‘Being Shakespeare’ Review — A Revealing Look at the Man behind the Iambic Pentameter

A one-man show featuring British actor Simon Callow reading the Chicago phonebook in his mellifluous tones might very well be worth the price of admission. Better still is to permit this talented performer to paint an affecting portrait of William Shakespeare, the playwright whose work continues to influence our language and theater to this day. Just such a play is currently onstage at the Broadway Playhouse, courtesy of Chicago Shakespeare Theater. Being Shakespeare — a somewhat misleading title in that Callow never plays the Bard directly — allows audiences new insights into how Shakespeare’s life informed his work and is a cunning piece of theater on its own.

Simon Callow in 'Being Shakespeare'


“Like going to the best English lecture ever,” pronounced one theatergoer. Not surprising in that the contemporary play was penned by Jonathan Bate, a professor of English literature at the University of Oxford and all-around Shakespeare cheerleader. But don’t picture a stuffy lecture hall: imagine actor Callow spot-lit on a stark stage with a handful of props magically spinning fully realized scenes out of words. In Callow’s able hands — and at one point in the production Callow’s hands become animated beings with a life of their own — Shakespeare’s “All the world’s a stage” (from As You Like It) becomes “A stage is all the world.”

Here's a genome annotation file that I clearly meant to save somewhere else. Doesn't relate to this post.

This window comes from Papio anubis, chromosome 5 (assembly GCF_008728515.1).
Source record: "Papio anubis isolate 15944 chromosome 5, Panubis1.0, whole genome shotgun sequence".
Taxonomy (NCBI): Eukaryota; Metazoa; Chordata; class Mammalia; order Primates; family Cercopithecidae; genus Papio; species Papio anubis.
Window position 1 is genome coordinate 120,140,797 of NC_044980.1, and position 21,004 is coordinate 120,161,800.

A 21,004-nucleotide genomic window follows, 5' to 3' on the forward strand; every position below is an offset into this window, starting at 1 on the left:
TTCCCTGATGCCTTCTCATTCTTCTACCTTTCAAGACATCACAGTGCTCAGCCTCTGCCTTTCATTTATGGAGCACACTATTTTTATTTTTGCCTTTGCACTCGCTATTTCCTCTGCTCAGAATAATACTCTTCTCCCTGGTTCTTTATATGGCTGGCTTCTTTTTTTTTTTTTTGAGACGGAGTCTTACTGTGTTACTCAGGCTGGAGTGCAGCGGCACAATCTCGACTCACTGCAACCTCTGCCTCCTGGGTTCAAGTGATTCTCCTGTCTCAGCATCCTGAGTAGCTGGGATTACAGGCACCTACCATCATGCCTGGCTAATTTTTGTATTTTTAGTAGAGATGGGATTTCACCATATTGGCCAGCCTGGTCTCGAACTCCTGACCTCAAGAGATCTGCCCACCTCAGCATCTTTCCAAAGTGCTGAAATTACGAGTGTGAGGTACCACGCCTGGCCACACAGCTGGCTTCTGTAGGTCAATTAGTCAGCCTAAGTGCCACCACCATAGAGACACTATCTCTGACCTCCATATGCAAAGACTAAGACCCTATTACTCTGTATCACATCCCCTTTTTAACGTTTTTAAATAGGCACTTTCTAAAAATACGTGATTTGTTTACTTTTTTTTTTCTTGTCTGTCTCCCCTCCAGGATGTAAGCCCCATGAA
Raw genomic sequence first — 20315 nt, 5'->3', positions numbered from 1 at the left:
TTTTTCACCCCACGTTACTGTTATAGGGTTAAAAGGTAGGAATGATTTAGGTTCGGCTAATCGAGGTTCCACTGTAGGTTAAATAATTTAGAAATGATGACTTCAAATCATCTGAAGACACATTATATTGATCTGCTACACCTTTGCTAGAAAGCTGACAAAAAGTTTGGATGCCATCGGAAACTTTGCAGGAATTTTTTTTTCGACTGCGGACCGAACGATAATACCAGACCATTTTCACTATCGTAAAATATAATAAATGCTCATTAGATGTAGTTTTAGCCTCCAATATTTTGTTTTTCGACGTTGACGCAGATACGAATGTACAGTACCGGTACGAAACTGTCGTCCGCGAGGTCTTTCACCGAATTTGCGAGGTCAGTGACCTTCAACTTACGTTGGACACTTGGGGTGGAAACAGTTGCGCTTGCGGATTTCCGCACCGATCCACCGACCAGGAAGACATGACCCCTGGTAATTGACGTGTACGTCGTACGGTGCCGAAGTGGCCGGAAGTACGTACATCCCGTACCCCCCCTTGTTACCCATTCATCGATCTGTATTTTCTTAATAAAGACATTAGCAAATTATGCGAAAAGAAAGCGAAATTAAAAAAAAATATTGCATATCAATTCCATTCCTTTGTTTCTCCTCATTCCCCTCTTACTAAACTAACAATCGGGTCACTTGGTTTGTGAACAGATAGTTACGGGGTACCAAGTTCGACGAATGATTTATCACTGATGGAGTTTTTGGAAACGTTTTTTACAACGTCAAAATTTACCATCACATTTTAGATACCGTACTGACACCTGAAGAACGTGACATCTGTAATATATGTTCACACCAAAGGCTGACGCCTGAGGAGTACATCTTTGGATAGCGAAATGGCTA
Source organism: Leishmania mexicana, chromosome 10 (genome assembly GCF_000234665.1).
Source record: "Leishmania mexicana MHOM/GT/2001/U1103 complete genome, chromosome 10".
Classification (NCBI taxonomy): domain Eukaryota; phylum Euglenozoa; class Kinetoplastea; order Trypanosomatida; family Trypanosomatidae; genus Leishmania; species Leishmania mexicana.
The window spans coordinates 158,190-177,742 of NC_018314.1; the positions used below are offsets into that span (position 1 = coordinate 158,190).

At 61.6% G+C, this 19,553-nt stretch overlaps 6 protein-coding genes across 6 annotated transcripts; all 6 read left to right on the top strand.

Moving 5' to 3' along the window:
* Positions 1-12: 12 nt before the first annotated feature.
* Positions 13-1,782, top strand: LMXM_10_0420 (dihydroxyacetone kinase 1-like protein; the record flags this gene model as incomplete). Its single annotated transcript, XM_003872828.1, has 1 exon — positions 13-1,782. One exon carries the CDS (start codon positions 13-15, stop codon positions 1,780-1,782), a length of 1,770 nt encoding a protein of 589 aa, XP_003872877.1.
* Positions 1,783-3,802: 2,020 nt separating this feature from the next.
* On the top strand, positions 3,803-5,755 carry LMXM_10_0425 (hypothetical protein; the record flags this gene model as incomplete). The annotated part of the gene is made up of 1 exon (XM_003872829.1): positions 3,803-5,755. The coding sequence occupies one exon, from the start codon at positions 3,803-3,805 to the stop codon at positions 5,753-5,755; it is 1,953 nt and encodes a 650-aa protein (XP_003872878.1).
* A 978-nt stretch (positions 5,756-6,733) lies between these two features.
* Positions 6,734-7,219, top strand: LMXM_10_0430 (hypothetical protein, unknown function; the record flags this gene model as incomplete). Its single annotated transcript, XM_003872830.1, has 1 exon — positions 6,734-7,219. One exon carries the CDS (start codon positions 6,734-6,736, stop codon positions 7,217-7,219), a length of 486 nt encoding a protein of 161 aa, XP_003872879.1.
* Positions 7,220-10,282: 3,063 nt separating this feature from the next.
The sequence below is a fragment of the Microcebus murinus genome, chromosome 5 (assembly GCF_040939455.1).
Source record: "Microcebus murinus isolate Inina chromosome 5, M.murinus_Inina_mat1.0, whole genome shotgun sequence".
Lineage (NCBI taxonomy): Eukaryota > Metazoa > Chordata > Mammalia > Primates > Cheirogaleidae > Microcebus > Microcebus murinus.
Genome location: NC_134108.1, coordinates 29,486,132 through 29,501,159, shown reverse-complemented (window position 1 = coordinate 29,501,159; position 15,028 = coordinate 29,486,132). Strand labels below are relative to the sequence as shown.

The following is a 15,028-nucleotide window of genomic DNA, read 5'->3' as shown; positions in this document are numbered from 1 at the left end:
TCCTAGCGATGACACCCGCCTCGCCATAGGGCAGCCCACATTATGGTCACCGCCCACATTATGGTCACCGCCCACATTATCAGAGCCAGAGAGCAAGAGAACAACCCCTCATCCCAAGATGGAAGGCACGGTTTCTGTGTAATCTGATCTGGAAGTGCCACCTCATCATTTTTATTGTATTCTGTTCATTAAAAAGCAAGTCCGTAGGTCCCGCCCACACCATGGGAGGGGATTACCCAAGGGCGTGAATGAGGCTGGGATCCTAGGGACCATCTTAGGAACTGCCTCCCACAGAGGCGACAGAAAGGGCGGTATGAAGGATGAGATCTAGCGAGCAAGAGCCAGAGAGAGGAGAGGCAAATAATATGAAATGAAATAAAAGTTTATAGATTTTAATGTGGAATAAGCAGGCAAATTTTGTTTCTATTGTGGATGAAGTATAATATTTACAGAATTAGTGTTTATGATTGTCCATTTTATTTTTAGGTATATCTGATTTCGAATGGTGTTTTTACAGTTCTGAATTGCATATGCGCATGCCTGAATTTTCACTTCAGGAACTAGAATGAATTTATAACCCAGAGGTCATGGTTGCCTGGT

The concept is simple and effective. Being Shakespeare is structured around the seven stages of a human life – from cradle to deathbed — as catalogued in As You Like It. The play weaves together Shakespeare’s own words as culled from his plays with commentary from a contemporary perspective. The juxtaposition of the two opens new insights into Shakespeare the man.


Simon Callow

For example, in one instance Callow arranges a few straight-backed chairs to create a classroom — a small cap on one seat evokes a lad — and we make the connection between Shakespeare’s schooling and his work. We learn that at grammar school the emphasis was on actual grammar, Latin grammar in particular. The study of rhetoric was meant to turn middleclass boys like Shakespeare into argumentative lawyers. And soon we see where the language of Shakespeare’s plays took root.


Simon Callow

Callow is an accomplished Shakespearean actor who most recently received acclaim as Sir Toby Belch in the National Theatre’s Twelfth Night, and when he pronounces words from Shakespeare’s plays we hear them in their full glory. A veteran of the large and small screen — you’ve probably seen his glinting eyes in Amadeus, Shakespeare in Love or Four Weddings and a Funeral — Callow is equally at home with contemporary language, some of which turns out to have Shakespearean roots: “At first, the infant, mewling and puking in the nurse’s arms,” wrote Shakespeare in As You Like It, coining the word “puking.”


The 75-minute play needs little more than Callow to keep it humming. Indeed, the infrequent additions of sound and light sometimes seem like intrusions, as when what are supposed to be tinkling bells sound too much like an audience member’s non-silenced cell phone going off at the wrong moment. But that is a minor distraction from the two men who make up this one-man show: Callow and Shakespeare himself.


Being Shakespeare

Broadway Playhouse, 175 E. Chestnut St., Chicago

April 18–29, 2012

Tickets $45–$75; 800-775-200 or www.chicagoshakes.com or www.broadwayinchicago.com


Photos: André Penteado and Stephanie Berger

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